Mizuho Financial Group's October-December profit shrunk to less than half the previous quarter on smaller bond trading gains, underscoring the bleak outlook for growth at Japanese banks due to slack loan demand.
After riding the upswing in bond markets to strong profit growth in the preceding two quarters, Mizuho's earnings slumped in the absence of those gains, and it stuck by its forecast for the full year to March that falls short of market expectations.
We are not likely to see large growth this year and the next. We are not in an environment where a sharp increase in interest margin and loan balance can be expected, Chikako Horiuchi, analyst at Fitch Ratings in Tokyo.
They have few choices but to look to overseas for growth driver, she said.
Net profit of Mizuho, Japan's second-largest bank, doubled to 80.3 billion yen ($978.1 million) in the third quarter from a year earlier, according to Reuters' calculations from nine-month results, thanks to smaller credit costs on strength of fewer bankruptcies among borrowers.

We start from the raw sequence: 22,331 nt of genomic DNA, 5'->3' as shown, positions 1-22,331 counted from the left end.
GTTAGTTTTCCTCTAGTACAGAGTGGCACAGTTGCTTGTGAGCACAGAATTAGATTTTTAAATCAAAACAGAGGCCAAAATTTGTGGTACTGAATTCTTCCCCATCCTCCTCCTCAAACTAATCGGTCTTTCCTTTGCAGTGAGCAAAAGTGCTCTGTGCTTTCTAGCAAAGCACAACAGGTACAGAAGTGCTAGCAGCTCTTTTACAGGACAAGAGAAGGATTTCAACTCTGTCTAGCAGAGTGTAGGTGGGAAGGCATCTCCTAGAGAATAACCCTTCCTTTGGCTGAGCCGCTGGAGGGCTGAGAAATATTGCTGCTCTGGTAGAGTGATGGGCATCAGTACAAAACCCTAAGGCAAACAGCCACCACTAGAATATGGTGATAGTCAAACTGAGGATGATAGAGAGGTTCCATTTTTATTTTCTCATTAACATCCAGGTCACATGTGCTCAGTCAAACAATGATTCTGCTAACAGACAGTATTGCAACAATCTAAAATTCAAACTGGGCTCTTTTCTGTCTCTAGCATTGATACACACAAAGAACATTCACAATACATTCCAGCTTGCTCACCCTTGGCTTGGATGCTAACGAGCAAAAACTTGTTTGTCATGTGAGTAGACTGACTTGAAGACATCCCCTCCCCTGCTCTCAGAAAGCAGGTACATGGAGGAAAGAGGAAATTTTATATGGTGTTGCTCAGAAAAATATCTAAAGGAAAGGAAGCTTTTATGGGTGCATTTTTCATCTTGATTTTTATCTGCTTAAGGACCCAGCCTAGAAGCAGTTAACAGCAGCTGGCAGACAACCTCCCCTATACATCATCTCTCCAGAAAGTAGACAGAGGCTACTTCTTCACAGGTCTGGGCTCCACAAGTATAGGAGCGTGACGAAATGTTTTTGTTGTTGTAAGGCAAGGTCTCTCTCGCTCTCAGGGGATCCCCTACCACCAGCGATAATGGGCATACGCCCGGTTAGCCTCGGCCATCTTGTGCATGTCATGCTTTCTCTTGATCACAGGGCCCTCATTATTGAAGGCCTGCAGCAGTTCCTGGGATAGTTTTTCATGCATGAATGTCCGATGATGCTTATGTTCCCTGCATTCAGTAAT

That compared with forecasts of 100 billion yen by Citigroup Global Markets and 87 billion yen by Credit Suisse.
Mizuho's year-on-year comparison was also boosted by bigger fee revenues as the bank sold more mutual funds and other financial products to retail customers.
But the latest quarter's net profit was less than half of that of the preceding quarter.
For the first six months of the current financial year, Mizuho and its rivals saw their earnings boosted by a sharp rise in prices of U.S. Treasury and Japanese government bonds, although bond prices showed a sharp reverse late last year.
For the year ending in March, the bank retained its net profit forecast of 500 billion yen, up from 239.4 billion yen a year earlier and in line with an average estimate of 507.3 billion yen in a poll of 14 analysts by Thomson Reuters I/B/E/S.
Last week, No. 3 Japanese bank Sumitomo Mitsui Financial Group posted a 21 percent fall in net profit on poor demand for loans and bond trading losses.
Shares of Mizuho lost 8 percent last year, underperforming a 3 percent fall in the benchmark Nikkei average. ($1=82.10 Yen) (Reporting by Taiga Uranaka; Editing by Muralikumar Anantharaman and Edmund Klamann)